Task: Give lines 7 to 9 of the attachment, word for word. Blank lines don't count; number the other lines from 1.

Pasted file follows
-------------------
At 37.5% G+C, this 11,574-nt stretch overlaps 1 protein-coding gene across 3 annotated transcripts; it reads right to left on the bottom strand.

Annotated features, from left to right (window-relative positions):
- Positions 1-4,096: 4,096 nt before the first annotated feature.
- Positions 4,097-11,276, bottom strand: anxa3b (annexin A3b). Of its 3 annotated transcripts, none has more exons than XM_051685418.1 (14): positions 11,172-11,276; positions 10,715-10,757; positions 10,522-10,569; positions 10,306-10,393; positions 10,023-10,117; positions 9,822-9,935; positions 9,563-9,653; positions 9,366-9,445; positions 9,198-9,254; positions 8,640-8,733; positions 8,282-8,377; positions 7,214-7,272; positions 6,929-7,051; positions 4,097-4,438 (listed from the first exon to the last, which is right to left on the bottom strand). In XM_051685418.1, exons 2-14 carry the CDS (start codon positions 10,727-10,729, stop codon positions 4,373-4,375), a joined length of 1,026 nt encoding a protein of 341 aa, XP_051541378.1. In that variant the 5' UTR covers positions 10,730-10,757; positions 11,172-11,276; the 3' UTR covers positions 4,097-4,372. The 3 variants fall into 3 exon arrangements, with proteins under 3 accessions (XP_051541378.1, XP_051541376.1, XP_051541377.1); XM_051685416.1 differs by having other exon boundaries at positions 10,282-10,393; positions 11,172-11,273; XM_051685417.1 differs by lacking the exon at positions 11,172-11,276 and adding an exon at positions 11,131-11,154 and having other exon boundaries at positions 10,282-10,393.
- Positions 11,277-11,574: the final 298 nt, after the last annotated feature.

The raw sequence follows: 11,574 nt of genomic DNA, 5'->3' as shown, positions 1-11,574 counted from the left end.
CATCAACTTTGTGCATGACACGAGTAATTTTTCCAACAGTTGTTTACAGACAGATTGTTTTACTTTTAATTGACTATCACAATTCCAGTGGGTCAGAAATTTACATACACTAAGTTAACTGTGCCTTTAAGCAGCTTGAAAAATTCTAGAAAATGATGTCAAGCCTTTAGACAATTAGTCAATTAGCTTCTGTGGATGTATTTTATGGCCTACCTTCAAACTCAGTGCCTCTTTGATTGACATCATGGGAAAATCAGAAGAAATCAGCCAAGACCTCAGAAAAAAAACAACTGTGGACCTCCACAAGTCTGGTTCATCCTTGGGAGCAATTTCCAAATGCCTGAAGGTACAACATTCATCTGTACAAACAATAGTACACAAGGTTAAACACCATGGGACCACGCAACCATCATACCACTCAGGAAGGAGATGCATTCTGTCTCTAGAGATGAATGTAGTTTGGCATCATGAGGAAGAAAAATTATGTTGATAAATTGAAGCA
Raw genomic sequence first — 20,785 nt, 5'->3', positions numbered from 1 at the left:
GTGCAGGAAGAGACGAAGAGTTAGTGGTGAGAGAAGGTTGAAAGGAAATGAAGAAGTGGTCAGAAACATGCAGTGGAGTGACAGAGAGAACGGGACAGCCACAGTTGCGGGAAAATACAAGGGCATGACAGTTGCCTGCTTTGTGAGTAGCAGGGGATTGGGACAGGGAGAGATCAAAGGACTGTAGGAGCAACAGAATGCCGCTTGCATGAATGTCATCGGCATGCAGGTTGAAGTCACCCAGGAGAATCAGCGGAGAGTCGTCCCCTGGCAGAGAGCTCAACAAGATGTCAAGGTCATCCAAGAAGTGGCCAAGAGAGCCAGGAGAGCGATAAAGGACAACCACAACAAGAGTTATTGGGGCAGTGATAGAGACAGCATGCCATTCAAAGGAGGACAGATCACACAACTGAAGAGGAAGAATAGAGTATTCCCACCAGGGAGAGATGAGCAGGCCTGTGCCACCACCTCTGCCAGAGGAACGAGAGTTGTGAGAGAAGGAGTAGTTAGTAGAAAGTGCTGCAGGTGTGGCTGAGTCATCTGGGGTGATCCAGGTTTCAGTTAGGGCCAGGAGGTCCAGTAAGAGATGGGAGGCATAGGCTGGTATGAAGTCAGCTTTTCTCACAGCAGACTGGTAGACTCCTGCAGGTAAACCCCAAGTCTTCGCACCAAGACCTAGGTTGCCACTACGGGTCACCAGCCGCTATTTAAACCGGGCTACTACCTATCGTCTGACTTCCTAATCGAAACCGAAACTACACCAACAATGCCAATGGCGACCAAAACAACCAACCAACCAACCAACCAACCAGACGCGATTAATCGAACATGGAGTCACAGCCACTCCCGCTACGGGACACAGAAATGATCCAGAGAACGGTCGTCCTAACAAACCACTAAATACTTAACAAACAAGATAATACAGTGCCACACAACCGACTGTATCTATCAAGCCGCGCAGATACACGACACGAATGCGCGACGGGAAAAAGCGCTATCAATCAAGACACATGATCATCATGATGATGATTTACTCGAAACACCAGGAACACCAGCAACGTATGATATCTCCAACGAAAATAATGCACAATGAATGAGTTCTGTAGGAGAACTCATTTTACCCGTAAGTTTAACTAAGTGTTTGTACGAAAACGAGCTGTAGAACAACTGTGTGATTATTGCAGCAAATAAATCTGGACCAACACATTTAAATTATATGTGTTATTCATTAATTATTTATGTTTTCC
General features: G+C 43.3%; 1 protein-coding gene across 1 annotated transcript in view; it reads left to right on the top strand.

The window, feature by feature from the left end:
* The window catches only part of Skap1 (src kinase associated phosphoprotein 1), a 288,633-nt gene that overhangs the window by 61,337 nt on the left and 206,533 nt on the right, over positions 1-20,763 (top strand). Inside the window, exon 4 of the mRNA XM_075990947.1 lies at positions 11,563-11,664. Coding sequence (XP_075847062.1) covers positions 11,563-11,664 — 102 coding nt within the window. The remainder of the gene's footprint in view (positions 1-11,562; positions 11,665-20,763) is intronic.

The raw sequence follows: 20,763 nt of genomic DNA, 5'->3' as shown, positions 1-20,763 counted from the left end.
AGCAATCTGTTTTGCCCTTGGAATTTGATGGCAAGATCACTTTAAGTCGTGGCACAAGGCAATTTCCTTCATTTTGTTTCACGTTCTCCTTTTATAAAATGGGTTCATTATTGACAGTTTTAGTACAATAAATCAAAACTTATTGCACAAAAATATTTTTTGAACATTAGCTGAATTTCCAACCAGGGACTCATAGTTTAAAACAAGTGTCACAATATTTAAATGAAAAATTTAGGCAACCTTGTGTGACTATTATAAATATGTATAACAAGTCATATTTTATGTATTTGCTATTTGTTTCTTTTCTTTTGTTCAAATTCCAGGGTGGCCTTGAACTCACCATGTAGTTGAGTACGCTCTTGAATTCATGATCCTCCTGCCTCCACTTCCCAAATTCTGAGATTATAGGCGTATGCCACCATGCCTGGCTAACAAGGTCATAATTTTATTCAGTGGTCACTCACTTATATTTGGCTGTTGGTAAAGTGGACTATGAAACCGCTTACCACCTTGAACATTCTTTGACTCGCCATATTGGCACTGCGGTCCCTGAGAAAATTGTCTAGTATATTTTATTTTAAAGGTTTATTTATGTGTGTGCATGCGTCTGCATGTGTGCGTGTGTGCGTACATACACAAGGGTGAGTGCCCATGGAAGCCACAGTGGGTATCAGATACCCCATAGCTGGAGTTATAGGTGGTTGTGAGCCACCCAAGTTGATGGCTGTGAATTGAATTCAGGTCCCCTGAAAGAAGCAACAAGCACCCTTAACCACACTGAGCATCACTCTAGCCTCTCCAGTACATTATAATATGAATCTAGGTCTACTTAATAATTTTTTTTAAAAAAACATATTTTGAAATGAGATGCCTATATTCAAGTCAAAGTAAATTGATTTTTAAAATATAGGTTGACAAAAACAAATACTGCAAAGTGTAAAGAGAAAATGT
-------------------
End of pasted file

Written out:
CATCAACTTTGTGCATGACACGAGTAATTTTTCCAACAGTTGTTTACAGACAGATTGTTTTACTTTTAATTGACTATCACAATTCCAGTGGGTCAGAAATTTACATACACTAAGTTAACTGTGCCTTTAAGCAGCTTGAAAAATTCTAGAAAATGATGTCAAGCCTTTAGACAATTAGTCAATTAGCTTCTGTGGATGTATTTTATGGCCTACCTTCAAACTCAGTGCCTCTTTGATTGACATCATGGGAAAATCAGAAGAAATCAGCCAAGACCTCAGAAAAAAAACAACTGTGGACCTCCACAAGTCTGGTTCATCCTTGGGAGCAATTTCCAAATGCCTGAAGGTACAACATTCATCTGTACAAACAATAGTACACAAGGTTAAACACCATGGGACCACGCAACCATCATACCACTCAGGAAGGAGATGCATTCTGTCTCTAGAGATGAATGTAGTTTGGCATCATGAGGAAGAAAAATTATGTTGATAAATTGAAGCA
Raw genomic sequence first — 20,785 nt, 5'->3', positions numbered from 1 at the left:
GTGCAGGAAGAGACGAAGAGTTAGTGGTGAGAGAAGGTTGAAAGGAAATGAAGAAGTGGTCAGAAACATGCAGTGGAGTGACAGAGAGAACGGGACAGCCACAGTTGCGGGAAAATACAAGGGCATGACAGTTGCCTGCTTTGTGAGTAGCAGGGGATTGGGACAGGGAGAGATCAAAGGACTGTAGGAGCAACAGAATGCCGCTTGCATGAATGTCATCGGCATGCAGGTTGAAGTCACCCAGGAGAATCAGCGGAGAGTCGTCCCCTGGCAGAGAGCTCAACAAGATGTCAAGGTCATCCAAGAAGTGGCCAAGAGAGCCAGGAGAGCGATAAAGGACAACCACAACAAGAGTTATTGGGGCAGTGATAGAGACAGCATGCCATTCAAAGGAGGACAGATCACACAACTGAAGAGGAAGAATAGAGTATTCCCACCAGGGAGAGATGAGCAGGCCTGTGCCACCACCTCTGCCAGAGGAACGAGAGTTGTGAGAGAAGGAGTAGTTAGTAGAAAGTGCTGCAGGTGTGGCTGAGTCATCTGGGGTGATCCAGGTTTCAGTTAGGGCCAGGAGGTCCAGTAAGAGATGGGAGGCATAGGCTGGTATGAAGTCAGCTTTTCTCACAGCAGACTGGTAGACTCCTGCAGGTAAACCCCAAGTCTTCGCACCAAGACCTAGGTTGCCACTACGGGTCACCAGCCGCTATTTAAACCGGGCTACTACCTATCGTCTGACTTCCTAATCGAAACCGAAACTACACCAACAATGCCAATGGCGACCAAAACAACCAACCAACCAACCAACCAACCAGACGCGATTAATCGAACATGGAGTCACAGCCACTCCCGCTACGGGACACAGAAATGATCCAGAGAACGGTCGTCCTAACAAACCACTAAATACTTAACAAACAAGATAATACAGTGCCACACAACCGACTGTATCTATCAAGCCGCGCAGATACACGACACGAATGCGCGACGGGAAAAAGCGCTATCAATCAAGACACATGATCATCATGATGATGATTTACTCGAAACACCAGGAACACCAGCAACGTATGATATCTCCAACGAAAATAATGCACAATGAATGAGTTCTGTAGGAGAACTCATTTTACCCGTAAGTTTAACTAAGTGTTTGTACGAAAACGAGCTGTAGAACAACTGTGTGATTATTGCAGCAAATAAATCTGGACCAACACATTTAAATTATATGTGTTATTCATTAATTATTTATGTTTTCC